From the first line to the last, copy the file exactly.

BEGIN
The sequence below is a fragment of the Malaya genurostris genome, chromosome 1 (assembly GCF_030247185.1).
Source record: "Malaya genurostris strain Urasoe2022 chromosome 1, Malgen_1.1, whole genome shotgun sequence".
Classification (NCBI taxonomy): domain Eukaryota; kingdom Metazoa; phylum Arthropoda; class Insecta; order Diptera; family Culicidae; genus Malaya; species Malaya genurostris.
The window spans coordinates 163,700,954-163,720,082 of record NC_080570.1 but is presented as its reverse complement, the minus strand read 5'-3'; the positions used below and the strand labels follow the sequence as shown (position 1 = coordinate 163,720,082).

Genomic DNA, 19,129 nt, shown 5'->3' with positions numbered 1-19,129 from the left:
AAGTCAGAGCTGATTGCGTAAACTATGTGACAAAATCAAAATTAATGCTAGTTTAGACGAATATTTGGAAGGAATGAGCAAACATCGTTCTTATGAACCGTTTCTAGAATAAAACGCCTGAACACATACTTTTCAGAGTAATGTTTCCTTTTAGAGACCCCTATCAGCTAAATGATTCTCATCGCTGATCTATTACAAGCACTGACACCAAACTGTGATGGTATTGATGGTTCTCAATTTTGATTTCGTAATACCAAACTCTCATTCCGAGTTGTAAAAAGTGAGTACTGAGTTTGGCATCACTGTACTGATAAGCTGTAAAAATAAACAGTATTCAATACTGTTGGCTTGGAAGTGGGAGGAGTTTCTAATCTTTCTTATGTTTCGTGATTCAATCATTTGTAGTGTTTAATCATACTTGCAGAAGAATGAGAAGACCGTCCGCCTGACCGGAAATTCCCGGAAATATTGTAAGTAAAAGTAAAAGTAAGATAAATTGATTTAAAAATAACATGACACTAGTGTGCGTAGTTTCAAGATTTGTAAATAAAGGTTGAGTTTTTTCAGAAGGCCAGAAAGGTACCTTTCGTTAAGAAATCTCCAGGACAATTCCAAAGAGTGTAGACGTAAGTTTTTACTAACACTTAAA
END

The sequence below is a fragment of the Malaya genurostris genome, chromosome 1 (assembly GCF_030247185.1).
Source record: "Malaya genurostris strain Urasoe2022 chromosome 1, Malgen_1.1, whole genome shotgun sequence".
Classification (NCBI taxonomy): domain Eukaryota; kingdom Metazoa; phylum Arthropoda; class Insecta; order Diptera; family Culicidae; genus Malaya; species Malaya genurostris.
The window spans coordinates 163,700,954-163,720,082 of record NC_080570.1 but is presented as its reverse complement, the minus strand read 5'-3'; the positions used below and the strand labels follow the sequence as shown (position 1 = coordinate 163,720,082).

Genomic DNA, 19,129 nt, shown 5'->3' with positions numbered 1-19,129 from the left:
AAGTCAGAGCTGATTGCGTAAACTATGTGACAAAATCAAAATTAATGCTAGTTTAGACGAATATTTGGAAGGAATGAGCAAACATCGTTCTTATGAACCGTTTCTAGAATAAAACGCCTGAACACATACTTTTCAGAGTAATGTTTCCTTTTAGAGACCCCTATCAGCTAAATGATTCTCATCGCTGATCTATTACAAGCACTGACACCAAACTGTGATGGTATTGATGGTTCTCAATTTTGATTTCGTAATACCAAACTCTCATTCCGAGTTGTAAAAAGTGAGTACTGAGTTTGGCATCACTGTACTGATAAGCTGTAAAAATAAACAGTATTCAATACTGTTGGCTTGGAAGTGGGAGGAGTTTCTAATCTTTCTTATGTTTCGTGATTCAATCATTTGTAGTGTTTAATCATACTTGCAGAAGAATGAGAAGACCGTCCGCCTGACCGGAAATTCCCGGAAATATTGTAAGTAAAAGTAAAAGTAAGATAAATTGATTTAAAAATAACATGACACTAGTGTGCGTAGTTTCAAGATTTGTAAATAAAGGTTGAGTTTTTTCAGAAGGCCAGAAAGGTACCTTTCGTTAAGAAATCTCCAGGACAATTCCAAAGAGTGTAGACGTAAGTTTTTACTAACACTTAAA